Thank you Madam President, and congratulations on taking up the Presidency. We wish you every success. Thank you also to High Representative Inzko, and your team, for your objective and detailed reports and for your continued efforts to support the implementation of the General Framework for Peace in Bosnia and Herzegovina. You have the United Kingdom’s full and continuous support.
Madam President, I would agree with my French colleague that today, Bosnia and Herzegovina remains at a crossroads. In the six months since we last met, there has been some small, incremental reform progress, and the reaching of at least two significant milestones. And yet, the vestiges of division continue to mar that progress and to prevent Bosnia and Herzegovina reaching the potential its citizens deserve. I will briefly touch on those two milestones.
First, the International Criminal Tribunal for the former Yugoslavia issued its final judgments in November and, at the end of the year, transferred responsibility to the Mechanism for International Criminal Tribunals. We recognise the tribunal’s achievements, including the first instance conviction of former wartime commander Ratko Mladić of genocide and crimes against humanity. Although Mladic’s conviction will not bring back the thousands who lost their lives, it demonstrates that the architects of suffering will be held to account, giving others around the world hope that there can be justice for appalling human rights abuses. The court has accumulated a wealth of practical knowledge and experience over the 24 years it has been operating. And it is important that the lessons learnt are shared with other international criminal courts and tribunals.
The Tribunal has done ground-breaking work to investigate, prosecute and convict perpetrators of wartime sexual violence. I would like to echo the report of the Security Council Counter-Terrorism Committee in welcoming Bosnia and Herzegovina’s initiatives to integrate women, peace and security in counterterrorism and Countering Violent Extremism (CVE) issues through the development of national and local action plans, and the UK would encourage Bosnia and Herzegovina to continue and intensify its efforts on this trajectory.
Madam President, it is a matter of regret that some political leaders have disputed the rulings of the Tribunal and the decisions of domestic war crimes chambers in the region, and have even made inflammatory remarks about a return to conflict. I agree with my American colleague that we should condemn such rhetoric, which privileges the pursuit of political advantage ahead of the pursuit of justice for victims and a peaceful future for all.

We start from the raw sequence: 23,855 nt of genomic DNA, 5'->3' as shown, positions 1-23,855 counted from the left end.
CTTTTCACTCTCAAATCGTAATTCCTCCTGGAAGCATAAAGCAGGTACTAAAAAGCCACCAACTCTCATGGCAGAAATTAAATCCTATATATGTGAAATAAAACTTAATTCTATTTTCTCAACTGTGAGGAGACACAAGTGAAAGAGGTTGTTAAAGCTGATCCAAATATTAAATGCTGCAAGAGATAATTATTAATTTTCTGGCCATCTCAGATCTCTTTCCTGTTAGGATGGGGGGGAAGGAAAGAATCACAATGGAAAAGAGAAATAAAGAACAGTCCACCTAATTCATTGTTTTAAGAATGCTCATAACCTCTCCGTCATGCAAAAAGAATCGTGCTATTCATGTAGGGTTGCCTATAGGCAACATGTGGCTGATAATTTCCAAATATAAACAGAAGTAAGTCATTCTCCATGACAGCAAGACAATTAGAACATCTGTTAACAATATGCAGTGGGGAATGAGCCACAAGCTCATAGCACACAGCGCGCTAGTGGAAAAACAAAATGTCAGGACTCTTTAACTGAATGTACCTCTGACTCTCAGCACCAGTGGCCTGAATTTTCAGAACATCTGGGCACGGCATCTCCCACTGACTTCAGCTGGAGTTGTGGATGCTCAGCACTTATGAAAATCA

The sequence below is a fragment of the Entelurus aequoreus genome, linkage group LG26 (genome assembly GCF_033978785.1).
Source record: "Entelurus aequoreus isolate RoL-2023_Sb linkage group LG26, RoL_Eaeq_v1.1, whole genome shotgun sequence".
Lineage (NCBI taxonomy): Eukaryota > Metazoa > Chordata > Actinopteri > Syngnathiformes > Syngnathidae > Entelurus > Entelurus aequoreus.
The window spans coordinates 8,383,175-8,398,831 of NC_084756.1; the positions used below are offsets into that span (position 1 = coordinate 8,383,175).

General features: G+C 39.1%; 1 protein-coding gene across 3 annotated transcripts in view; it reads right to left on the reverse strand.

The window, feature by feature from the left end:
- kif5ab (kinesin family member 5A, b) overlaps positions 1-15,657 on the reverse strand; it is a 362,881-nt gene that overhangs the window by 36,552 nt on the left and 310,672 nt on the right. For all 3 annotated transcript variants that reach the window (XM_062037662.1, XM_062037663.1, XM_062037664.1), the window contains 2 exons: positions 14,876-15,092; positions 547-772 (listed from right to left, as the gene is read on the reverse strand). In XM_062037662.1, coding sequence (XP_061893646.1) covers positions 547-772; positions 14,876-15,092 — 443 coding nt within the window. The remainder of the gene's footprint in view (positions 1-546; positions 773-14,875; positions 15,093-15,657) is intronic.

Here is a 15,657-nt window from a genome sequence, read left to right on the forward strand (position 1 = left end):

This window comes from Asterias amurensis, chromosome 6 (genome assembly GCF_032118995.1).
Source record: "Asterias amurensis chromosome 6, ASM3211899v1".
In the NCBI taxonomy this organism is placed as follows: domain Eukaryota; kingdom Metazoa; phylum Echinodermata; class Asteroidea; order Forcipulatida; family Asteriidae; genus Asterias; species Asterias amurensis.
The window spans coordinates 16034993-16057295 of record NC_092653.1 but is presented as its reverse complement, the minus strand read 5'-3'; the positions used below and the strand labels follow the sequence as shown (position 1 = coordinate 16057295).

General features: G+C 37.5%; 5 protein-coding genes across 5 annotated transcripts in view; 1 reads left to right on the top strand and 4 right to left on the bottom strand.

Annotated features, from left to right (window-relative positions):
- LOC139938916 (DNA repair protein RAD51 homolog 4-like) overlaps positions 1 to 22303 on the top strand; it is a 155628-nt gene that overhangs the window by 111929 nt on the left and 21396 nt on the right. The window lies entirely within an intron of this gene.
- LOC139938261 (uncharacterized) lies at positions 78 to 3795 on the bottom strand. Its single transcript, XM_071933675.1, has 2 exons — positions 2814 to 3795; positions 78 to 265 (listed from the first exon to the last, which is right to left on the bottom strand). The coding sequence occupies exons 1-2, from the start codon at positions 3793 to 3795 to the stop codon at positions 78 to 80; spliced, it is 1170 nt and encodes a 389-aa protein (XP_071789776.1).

Second, Bosnia and Herzegovina submitted its EU questionnaire earlier this year. We commend Bosnia and Herzegovina for this achievement, which was not insignificant given the complexities of the system being assessed.
But we have been disappointed to see only limited commitment to the difficult but essential reforms that underlie the political commitment to becoming an EU member state.
Now the questionnaire has been submitted, Bosnia and Herzegovina must demonstrate the commitment to uphold the rule of law and to implement agreed reforms.
Among these, as my Dutch colleague has already highlighted today, there is an urgent need to amend the provisions of the Criminal Procedure Code on special investigative measures in order to comply with the Constitutional Court decision of June 2017 and align with international standards. Failure to do so would seriously undermine the fight against corruption and organised crime, put in jeopardy international cooperation, and the security of partner countries.
Madam President, as the High Representative noted, 2018 will also be a significant year for Bosnia and Herzegovina with elections expected in October. However, amendments to the electoral law are necessary so the results of those elections can be implemented. If political leaders fail to agree to amendments, the entire country will be exposed to an unnecessary and serious risk. Political leaders must demonstrate their ability to compromise on a solution without further delay, and move towards European standards.
As elections approach, we see an opportunity for Bosnia and Herzegovina to focus on the future, not the past. Divisive nationalist rhetoric demeans those who use it and does a disservice to the people and the country as a whole. The United Kingdom encourages the political leaders of Bosnia and Herzegovina to demonstrate to their people and the European Union that they are committed to building a better and more secure future for them and their children.
The consequences of Bosnia and Herzegovina’s divisive politics are easy to see. Huge numbers of young people leave every year in search of the political stability and employment opportunities that they are denied at home. The people of Bosnia and Herzegovina deserve better.
As a longstanding friend of Bosnia and Herzegovina, the UK will continue to stand in solidarity alongside those who want a better, more prosperous and stable future for the country, including as Bosnia and Herzegovina pursues Euro-Atlantic integration. The UK’s hosting of the Western Balkans Berlin Process summit in London this summer is a signal of that solidarity and commitment. We remain committed, too, to Operation Althea and the High Representative, including the use of Bonn Powers if the situation requires, until stability and security are firmly entrenched.